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Should We Support Illiberal Religious Democracies?



    1. University Professor and Professor of International Relations at the George Washington University whose books include Security First: For a Muscular, Moral Foreign Policy and From Empire to Community: A New Approach to International Relations.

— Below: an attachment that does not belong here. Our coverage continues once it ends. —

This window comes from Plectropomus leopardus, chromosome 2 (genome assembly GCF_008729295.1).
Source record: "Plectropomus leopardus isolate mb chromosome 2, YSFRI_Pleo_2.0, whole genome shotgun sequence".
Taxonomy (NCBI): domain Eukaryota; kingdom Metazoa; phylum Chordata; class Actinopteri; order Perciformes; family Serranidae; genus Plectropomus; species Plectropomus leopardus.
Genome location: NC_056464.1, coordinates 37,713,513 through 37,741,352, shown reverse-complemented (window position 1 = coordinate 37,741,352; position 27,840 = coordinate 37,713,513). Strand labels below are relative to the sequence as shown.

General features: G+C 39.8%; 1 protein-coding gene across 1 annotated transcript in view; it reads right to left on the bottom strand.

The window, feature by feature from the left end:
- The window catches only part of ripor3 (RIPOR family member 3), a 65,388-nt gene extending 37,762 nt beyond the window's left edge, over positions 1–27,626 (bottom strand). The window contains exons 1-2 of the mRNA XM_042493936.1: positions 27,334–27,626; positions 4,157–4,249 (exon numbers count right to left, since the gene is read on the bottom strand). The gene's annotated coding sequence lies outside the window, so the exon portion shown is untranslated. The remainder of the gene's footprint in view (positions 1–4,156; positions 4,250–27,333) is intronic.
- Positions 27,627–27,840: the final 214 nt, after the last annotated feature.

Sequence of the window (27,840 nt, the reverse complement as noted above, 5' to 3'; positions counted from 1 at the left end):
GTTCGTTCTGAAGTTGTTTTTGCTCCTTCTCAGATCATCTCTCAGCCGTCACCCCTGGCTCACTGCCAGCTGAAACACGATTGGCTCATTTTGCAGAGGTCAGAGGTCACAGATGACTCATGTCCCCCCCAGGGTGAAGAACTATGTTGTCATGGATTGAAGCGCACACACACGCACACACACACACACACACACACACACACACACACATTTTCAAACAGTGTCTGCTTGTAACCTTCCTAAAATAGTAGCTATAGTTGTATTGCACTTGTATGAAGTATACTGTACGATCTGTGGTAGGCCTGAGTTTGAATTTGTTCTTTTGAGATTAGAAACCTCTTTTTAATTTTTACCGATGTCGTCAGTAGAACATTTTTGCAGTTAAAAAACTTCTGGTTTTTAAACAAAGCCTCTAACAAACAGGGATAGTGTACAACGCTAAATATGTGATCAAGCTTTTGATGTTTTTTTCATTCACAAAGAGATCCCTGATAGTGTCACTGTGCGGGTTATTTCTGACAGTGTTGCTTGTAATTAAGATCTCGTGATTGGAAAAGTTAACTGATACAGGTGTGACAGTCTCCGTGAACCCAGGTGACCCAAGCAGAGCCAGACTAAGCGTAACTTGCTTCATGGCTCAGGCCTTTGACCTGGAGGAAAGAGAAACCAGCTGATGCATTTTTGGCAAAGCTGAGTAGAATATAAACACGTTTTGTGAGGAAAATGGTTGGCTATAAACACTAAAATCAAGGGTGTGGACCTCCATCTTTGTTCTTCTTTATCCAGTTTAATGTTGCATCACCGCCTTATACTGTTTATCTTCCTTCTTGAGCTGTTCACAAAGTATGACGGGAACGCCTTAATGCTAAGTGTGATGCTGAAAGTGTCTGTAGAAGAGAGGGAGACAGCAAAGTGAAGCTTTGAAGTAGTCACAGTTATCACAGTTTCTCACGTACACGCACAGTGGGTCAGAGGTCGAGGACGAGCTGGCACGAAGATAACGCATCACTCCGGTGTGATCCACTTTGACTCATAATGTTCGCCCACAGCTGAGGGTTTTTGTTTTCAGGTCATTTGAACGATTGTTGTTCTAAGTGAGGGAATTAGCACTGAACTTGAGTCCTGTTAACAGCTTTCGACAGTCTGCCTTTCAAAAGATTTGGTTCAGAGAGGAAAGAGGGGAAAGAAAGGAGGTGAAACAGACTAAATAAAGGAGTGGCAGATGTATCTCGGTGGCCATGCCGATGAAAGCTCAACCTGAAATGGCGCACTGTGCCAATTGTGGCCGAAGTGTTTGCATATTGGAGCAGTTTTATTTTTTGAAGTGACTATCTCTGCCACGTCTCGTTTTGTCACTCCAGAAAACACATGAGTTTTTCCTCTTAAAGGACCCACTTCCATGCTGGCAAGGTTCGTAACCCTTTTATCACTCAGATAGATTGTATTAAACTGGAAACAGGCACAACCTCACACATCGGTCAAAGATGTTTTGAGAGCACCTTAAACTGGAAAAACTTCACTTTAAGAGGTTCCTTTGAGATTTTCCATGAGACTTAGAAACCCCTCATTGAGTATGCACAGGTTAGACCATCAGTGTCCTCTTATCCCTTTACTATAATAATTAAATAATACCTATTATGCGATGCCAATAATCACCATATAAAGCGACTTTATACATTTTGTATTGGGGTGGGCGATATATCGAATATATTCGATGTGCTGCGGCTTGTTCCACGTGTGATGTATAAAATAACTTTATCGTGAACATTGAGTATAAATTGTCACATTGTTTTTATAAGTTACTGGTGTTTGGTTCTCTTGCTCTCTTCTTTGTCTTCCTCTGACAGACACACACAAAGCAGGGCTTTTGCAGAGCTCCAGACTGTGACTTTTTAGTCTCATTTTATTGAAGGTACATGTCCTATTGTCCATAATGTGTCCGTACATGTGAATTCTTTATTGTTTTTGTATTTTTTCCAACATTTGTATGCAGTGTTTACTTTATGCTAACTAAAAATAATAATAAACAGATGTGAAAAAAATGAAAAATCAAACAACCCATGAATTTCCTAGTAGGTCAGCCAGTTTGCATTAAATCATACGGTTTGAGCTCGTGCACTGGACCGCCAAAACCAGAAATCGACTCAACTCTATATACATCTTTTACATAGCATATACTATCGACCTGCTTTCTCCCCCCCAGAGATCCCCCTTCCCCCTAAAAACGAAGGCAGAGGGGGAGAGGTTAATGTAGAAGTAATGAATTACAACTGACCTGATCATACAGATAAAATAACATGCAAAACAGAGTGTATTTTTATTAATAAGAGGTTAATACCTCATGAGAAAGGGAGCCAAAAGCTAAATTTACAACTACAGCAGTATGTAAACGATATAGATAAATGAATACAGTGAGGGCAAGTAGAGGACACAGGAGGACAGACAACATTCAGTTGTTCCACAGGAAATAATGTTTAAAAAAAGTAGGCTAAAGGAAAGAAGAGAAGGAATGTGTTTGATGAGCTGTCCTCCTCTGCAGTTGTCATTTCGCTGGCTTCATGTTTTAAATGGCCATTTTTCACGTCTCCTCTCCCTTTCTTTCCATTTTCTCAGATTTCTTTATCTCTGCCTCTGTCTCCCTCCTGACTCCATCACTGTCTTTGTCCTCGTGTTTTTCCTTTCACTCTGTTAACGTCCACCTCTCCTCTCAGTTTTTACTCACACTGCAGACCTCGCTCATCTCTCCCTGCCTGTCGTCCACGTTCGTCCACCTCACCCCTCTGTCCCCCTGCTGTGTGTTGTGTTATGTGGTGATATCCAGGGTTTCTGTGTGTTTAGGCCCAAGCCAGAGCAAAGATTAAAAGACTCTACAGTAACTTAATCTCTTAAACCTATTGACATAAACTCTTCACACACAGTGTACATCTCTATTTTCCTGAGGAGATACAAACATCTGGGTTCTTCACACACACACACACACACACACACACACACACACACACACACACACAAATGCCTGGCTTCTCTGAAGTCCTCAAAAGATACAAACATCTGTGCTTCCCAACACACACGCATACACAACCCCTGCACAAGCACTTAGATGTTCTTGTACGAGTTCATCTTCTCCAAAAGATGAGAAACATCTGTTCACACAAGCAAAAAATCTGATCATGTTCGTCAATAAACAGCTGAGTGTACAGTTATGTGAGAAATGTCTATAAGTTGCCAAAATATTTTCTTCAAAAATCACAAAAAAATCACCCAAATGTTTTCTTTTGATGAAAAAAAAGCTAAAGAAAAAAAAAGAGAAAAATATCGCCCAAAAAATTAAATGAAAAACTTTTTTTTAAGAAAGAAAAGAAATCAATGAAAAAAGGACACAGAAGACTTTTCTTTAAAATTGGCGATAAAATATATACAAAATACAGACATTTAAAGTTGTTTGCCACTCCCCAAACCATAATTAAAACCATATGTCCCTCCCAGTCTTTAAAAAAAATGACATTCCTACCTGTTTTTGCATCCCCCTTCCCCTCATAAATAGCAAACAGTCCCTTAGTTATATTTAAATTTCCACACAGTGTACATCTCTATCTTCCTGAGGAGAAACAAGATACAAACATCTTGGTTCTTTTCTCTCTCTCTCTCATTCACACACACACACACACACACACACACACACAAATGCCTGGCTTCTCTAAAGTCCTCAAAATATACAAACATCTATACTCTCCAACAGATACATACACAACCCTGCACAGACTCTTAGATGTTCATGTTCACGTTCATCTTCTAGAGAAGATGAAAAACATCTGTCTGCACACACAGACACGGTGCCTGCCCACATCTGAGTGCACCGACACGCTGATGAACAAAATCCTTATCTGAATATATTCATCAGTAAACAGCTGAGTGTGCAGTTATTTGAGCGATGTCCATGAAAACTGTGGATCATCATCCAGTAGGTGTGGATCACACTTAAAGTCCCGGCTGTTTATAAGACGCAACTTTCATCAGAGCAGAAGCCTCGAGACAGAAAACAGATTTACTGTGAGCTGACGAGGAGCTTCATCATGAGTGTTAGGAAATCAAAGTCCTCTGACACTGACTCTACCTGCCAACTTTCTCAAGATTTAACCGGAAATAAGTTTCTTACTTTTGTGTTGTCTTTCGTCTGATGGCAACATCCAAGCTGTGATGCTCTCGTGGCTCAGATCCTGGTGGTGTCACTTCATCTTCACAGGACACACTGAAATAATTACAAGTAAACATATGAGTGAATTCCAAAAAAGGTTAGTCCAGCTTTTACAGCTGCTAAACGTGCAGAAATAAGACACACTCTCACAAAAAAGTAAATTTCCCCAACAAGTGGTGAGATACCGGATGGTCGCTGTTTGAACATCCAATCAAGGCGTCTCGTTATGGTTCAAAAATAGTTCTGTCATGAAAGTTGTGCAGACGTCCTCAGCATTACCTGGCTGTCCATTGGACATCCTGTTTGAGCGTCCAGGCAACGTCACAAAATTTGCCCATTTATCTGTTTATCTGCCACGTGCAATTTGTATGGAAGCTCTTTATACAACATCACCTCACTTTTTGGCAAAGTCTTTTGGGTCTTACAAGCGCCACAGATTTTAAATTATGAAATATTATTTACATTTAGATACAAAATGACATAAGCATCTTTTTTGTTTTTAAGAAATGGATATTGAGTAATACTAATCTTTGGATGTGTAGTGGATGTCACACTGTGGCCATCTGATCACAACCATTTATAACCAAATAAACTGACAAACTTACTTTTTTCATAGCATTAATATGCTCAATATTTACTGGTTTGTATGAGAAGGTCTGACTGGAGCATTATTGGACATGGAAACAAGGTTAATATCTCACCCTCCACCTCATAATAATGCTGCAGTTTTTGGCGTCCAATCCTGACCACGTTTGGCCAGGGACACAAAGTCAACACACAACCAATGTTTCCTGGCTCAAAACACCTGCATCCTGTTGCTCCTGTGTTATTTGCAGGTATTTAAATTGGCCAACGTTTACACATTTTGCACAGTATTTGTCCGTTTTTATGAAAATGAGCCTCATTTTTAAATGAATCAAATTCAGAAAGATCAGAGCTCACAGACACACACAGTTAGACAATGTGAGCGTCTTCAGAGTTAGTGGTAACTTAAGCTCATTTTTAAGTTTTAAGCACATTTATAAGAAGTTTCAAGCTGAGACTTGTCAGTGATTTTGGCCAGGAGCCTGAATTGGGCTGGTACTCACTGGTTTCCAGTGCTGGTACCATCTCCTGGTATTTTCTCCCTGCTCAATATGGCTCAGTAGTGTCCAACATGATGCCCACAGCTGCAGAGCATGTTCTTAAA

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The terms on which the US will agree to settle the conflict in Afghanistan reflect a much greater issue that the US faces in the Middle East: will it support only those who seek to establish democratic regimes that also respect individual, or ally itself with the often much more powerful groups that may be democratic, but are likely to foster regimes based on Shari'a law? At the very least, the West should urge all to respect the right to life, call on regimes to negotiate with protesters rather than machine-gunning them, and insist that protesters follow the Egyptian and Tunisian model of peaceful uprising. Beyond such liberal basics, it is best to let each nation work out its own regime. As a matter of policy, in order to support democratic groups and evolving democratic regimes in the Middle East, western governments had best be prepared to ally themselves with political forces whose liberal credentials, one must recognise, are evolving but not yet particularly high.